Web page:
Malicious attacks are recession-proof: Symantec

The majority of malicious activity occurring over the Internet is still being carried out through Web-based attacks, according to Symantec Corp.‘s (NASDAQ: SYMC) latest Internet Security Threat Report (ISTR).

The report, which is moving from twice-yearly to yearly because of a slowing pace of change in the threat landscape, relies on more than 240,000 sensors in over 200 countries to monitor and track attack activity, that’s collected by Symantec and other third-party data sources.

Marc Fossi, executive editor of the report for Symantec, said the latest report shows the primary driver behind malicious attacks continues to be financial gain and the underground economy. Attackers are gaining access to confidential information mostly through the use of key loggers, which amounts to 76 per cent of all threats.

“This shows that attackers want data to be collected in an automated way,” Fossi said. “Credit card numbers being sold through the underground Economy bontinues to be the number one thing advertised there, (rising) from 21 per cent in 2007 to 32 per cent in 2008.”

Financial information such as bank account credentials are the number two thing being sold through the underground economy, Fossi added, where rates were up 19 per cent in 2008.

“This is a recession-proof industry where you don’t need to make a purchase to have your credit card information stolen,” Fossi said. “As long as these (tactics) continue to work, (attackers) will continue to use them.”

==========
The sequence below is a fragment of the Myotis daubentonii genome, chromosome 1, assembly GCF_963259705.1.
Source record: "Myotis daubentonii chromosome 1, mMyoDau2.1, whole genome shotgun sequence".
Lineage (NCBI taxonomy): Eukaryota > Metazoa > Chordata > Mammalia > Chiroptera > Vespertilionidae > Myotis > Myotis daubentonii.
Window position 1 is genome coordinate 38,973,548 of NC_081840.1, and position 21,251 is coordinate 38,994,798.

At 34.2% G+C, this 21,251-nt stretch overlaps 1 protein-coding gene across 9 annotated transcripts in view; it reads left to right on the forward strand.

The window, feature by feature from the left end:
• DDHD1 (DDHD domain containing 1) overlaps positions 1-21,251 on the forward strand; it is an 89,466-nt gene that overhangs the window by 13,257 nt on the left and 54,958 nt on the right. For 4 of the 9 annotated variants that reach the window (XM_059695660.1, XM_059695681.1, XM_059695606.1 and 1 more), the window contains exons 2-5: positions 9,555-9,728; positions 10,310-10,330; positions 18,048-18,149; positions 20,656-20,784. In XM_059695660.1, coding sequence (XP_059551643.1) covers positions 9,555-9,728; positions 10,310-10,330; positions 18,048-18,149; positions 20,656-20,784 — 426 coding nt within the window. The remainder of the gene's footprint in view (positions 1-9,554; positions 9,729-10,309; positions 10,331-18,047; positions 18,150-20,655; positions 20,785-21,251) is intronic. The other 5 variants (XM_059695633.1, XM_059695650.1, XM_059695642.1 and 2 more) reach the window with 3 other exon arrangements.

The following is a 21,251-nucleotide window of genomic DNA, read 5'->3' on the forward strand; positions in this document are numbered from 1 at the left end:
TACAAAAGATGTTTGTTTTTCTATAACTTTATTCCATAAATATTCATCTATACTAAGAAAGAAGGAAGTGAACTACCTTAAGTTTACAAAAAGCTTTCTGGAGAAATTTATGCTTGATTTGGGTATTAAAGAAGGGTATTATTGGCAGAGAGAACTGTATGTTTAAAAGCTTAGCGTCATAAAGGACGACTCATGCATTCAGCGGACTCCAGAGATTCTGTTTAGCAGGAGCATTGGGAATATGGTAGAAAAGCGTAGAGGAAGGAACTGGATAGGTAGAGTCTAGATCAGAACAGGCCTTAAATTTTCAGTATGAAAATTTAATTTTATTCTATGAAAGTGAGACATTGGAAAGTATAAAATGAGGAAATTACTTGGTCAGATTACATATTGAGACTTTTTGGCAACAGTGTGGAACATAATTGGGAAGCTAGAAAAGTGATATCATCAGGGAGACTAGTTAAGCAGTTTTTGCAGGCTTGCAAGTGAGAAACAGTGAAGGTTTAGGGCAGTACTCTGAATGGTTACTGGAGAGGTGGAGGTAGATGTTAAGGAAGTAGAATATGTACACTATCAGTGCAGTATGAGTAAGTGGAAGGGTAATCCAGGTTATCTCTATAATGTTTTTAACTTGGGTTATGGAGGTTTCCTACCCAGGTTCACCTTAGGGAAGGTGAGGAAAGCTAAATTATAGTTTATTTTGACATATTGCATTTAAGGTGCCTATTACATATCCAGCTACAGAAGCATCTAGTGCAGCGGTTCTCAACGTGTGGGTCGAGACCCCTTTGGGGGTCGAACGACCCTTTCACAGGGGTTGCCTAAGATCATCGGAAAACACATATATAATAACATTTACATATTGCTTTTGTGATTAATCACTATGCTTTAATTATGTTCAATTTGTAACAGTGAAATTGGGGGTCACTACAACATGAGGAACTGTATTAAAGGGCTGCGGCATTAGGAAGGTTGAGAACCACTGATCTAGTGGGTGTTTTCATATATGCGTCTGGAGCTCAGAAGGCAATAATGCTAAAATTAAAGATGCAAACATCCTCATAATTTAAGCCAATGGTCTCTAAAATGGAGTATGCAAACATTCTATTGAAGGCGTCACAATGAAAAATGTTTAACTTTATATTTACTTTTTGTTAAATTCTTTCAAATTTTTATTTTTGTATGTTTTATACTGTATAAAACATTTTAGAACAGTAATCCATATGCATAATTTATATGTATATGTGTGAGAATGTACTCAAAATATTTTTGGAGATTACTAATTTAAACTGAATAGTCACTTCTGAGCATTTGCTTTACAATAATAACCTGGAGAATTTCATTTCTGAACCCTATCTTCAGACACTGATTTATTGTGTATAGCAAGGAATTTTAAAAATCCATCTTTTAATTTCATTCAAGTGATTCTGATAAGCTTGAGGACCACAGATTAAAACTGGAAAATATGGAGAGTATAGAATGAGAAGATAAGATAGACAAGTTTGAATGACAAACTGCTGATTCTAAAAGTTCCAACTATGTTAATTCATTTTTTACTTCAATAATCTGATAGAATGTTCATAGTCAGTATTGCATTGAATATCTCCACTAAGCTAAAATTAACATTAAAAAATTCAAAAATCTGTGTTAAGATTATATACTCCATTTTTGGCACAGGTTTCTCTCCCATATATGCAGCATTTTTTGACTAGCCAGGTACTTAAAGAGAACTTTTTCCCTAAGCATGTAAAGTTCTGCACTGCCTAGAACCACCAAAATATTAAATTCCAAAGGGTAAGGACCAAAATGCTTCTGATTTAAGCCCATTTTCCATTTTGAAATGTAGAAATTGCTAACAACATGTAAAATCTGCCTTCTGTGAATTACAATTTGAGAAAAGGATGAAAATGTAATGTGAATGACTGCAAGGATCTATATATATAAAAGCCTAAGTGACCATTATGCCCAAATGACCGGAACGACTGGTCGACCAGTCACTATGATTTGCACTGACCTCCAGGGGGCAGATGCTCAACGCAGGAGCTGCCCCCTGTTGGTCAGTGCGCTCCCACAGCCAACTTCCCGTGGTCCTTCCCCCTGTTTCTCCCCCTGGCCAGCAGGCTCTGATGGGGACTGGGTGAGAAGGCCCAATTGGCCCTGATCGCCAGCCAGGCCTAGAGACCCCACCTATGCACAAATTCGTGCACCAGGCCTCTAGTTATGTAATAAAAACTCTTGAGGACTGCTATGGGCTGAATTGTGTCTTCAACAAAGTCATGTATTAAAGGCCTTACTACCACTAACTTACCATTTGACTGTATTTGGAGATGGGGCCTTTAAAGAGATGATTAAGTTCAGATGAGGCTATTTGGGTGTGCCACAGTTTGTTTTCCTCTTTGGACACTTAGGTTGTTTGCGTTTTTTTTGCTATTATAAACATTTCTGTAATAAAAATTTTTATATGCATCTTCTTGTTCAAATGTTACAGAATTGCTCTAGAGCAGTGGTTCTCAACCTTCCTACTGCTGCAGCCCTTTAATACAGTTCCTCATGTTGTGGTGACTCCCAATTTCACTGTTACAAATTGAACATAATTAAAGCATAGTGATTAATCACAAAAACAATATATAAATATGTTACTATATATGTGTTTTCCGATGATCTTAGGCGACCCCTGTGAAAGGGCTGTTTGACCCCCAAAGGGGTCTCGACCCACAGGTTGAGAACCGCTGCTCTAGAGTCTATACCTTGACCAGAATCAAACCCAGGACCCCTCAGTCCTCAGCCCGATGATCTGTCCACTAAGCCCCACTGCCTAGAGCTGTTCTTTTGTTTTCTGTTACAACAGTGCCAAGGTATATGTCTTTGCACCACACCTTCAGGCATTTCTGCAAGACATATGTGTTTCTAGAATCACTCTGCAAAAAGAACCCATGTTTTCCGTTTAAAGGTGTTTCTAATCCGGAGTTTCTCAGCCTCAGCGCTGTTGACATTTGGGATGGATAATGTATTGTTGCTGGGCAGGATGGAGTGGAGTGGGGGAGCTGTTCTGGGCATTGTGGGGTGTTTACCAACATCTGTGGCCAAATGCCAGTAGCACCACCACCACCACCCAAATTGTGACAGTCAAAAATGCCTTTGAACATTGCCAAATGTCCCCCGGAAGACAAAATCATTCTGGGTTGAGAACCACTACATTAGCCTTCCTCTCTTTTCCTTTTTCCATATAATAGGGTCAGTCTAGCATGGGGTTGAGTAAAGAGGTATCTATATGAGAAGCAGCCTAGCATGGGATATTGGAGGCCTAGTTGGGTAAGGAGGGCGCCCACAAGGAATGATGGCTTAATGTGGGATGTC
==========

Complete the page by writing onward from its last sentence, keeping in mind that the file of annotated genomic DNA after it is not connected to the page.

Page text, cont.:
Fossi also draws attention to what he calls “top bot cities”, which in Canada include Toronto, Montreal and Calgary. Because these are cities that have a very high level of broadband penetration, he said this is where most botnets occur.

“Once the attacker has all of the information they … can get from compromised computers, they can then take those compromised computers and have them download a new piece of malicious code to turn those computers into a botnet,” Fossi said. “From there, botnets can be used to house phishing sites, relay spam messages, attack additional Web servers and other end-user computers.”

Symantec’s ISTR findings reported that computer theft and loss accounted for 66 per cent of data breaches and identity theft last year. In its own security report, Microsoft recently found that lost and stolen computers and equipment make up of 50 per cent of all security breaches around the world.

Especially in a time of global economic crisis, Fossi said users should be extra cautious about their personal information and should take advantage of data loss prevention (DLP) solutions.

It’s critical for businesses, regardless of the sector they’re in, to ensure they’re implementing DLP solutions in their IT infrastructures too, said Carmi Levy, a London, Ont.-based independent technology analyst.

“The business need for DLP continues to grow and companies can’t afford to skimp out here because it’s a business critical activity,” Levy said in a previous interview. “DLP is no longer a nice-to-have (solution) because all it takes is one breach and that could be game over for the organization.”

Earlier this month, Enrique Salem, the former chief technology officer at Symantec, took over as the company’s CEO, replacing John Thompson, who retired effective April 4. Yesterday, Salem sent a letter out to Symantec’s channel community, outlining the company’s overall solutions focus and direction moving forward. You can read his letter to partners here (Microsoft Word file).

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Maxine Cheung
Maxine Cheung
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